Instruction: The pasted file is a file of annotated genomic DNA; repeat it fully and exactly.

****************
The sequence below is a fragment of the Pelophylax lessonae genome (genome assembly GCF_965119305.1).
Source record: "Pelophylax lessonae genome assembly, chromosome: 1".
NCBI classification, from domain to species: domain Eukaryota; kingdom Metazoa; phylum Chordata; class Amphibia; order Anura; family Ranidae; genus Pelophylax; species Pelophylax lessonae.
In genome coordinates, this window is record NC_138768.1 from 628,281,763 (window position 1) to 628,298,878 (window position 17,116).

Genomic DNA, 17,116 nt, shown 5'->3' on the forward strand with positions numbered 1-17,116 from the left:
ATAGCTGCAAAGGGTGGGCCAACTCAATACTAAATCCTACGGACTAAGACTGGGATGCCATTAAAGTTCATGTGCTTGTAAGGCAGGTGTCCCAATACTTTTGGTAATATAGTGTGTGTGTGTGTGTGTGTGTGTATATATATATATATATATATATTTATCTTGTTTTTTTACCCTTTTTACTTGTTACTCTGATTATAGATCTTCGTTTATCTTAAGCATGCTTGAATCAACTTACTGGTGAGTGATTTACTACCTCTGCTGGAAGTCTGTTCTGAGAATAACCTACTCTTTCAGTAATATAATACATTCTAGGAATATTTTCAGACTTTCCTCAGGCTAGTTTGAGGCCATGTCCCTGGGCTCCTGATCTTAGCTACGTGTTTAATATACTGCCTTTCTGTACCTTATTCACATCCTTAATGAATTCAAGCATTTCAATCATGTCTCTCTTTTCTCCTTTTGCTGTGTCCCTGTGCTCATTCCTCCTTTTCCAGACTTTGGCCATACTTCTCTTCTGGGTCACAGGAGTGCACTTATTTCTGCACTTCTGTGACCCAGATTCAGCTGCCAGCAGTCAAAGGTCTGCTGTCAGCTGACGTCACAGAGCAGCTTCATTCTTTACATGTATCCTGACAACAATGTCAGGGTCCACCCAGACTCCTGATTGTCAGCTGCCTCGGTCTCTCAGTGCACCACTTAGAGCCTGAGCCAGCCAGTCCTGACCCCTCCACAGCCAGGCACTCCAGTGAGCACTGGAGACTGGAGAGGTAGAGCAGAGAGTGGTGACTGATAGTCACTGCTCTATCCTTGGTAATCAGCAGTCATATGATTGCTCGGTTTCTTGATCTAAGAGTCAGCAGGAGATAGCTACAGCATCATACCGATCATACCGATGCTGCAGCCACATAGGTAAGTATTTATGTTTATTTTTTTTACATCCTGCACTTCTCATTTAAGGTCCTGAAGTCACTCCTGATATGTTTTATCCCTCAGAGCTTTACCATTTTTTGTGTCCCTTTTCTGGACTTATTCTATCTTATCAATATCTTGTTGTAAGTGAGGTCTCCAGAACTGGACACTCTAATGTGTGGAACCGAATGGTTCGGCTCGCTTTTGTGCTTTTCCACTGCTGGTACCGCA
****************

The sequence below is a fragment of the Pelophylax lessonae genome (genome assembly GCF_965119305.1).
Source record: "Pelophylax lessonae genome assembly, chromosome: 1".
NCBI classification, from domain to species: domain Eukaryota; kingdom Metazoa; phylum Chordata; class Amphibia; order Anura; family Ranidae; genus Pelophylax; species Pelophylax lessonae.
In genome coordinates, this window is record NC_138768.1 from 628,281,763 (window position 1) to 628,298,878 (window position 17,116).

Genomic DNA, 17,116 nt, shown 5'->3' on the forward strand with positions numbered 1-17,116 from the left:
ATAGCTGCAAAGGGTGGGCCAACTCAATACTAAATCCTACGGACTAAGACTGGGATGCCATTAAAGTTCATGTGCTTGTAAGGCAGGTGTCCCAATACTTTTGGTAATATAGTGTGTGTGTGTGTGTGTGTGTGTATATATATATATATATATATATTTATCTTGTTTTTTTACCCTTTTTACTTGTTACTCTGATTATAGATCTTCGTTTATCTTAAGCATGCTTGAATCAACTTACTGGTGAGTGATTTACTACCTCTGCTGGAAGTCTGTTCTGAGAATAACCTACTCTTTCAGTAATATAATACATTCTAGGAATATTTTCAGACTTTCCTCAGGCTAGTTTGAGGCCATGTCCCTGGGCTCCTGATCTTAGCTACGTGTTTAATATACTGCCTTTCTGTACCTTATTCACATCCTTAATGAATTCAAGCATTTCAATCATGTCTCTCTTTTCTCCTTTTGCTGTGTCCCTGTGCTCATTCCTCCTTTTCCAGACTTTGGCCATACTTCTCTTCTGGGTCACAGGAGTGCACTTATTTCTGCACTTCTGTGACCCAGATTCAGCTGCCAGCAGTCAAAGGTCTGCTGTCAGCTGACGTCACAGAGCAGCTTCATTCTTTACATGTATCCTGACAACAATGTCAGGGTCCACCCAGACTCCTGATTGTCAGCTGCCTCGGTCTCTCAGTGCACCACTTAGAGCCTGAGCCAGCCAGTCCTGACCCCTCCACAGCCAGGCACTCCAGTGAGCACTGGAGACTGGAGAGGTAGAGCAGAGAGTGGTGACTGATAGTCACTGCTCTATCCTTGGTAATCAGCAGTCATATGATTGCTCGGTTTCTTGATCTAAGAGTCAGCAGGAGATAGCTACAGCATCATACCGATCATACCGATGCTGCAGCCACATAGGTAAGTATTTATGTTTATTTTTTTTACATCCTGCACTTCTCATTTAAGGTCCTGAAGTCACTCCTGATATGTTTTATCCCTCAGAGCTTTACCATTTTTTGTGTCCCTTTTCTGGACTTATTCTATCTTATCAATATCTTGTTGTAAGTGAGGTCTCCAGAACTGGACACTCTAATGTGTGGAACCGAATGGTTCGGCTCGCTTTTGTGCTTTTCCACTGCTGGTACCGCA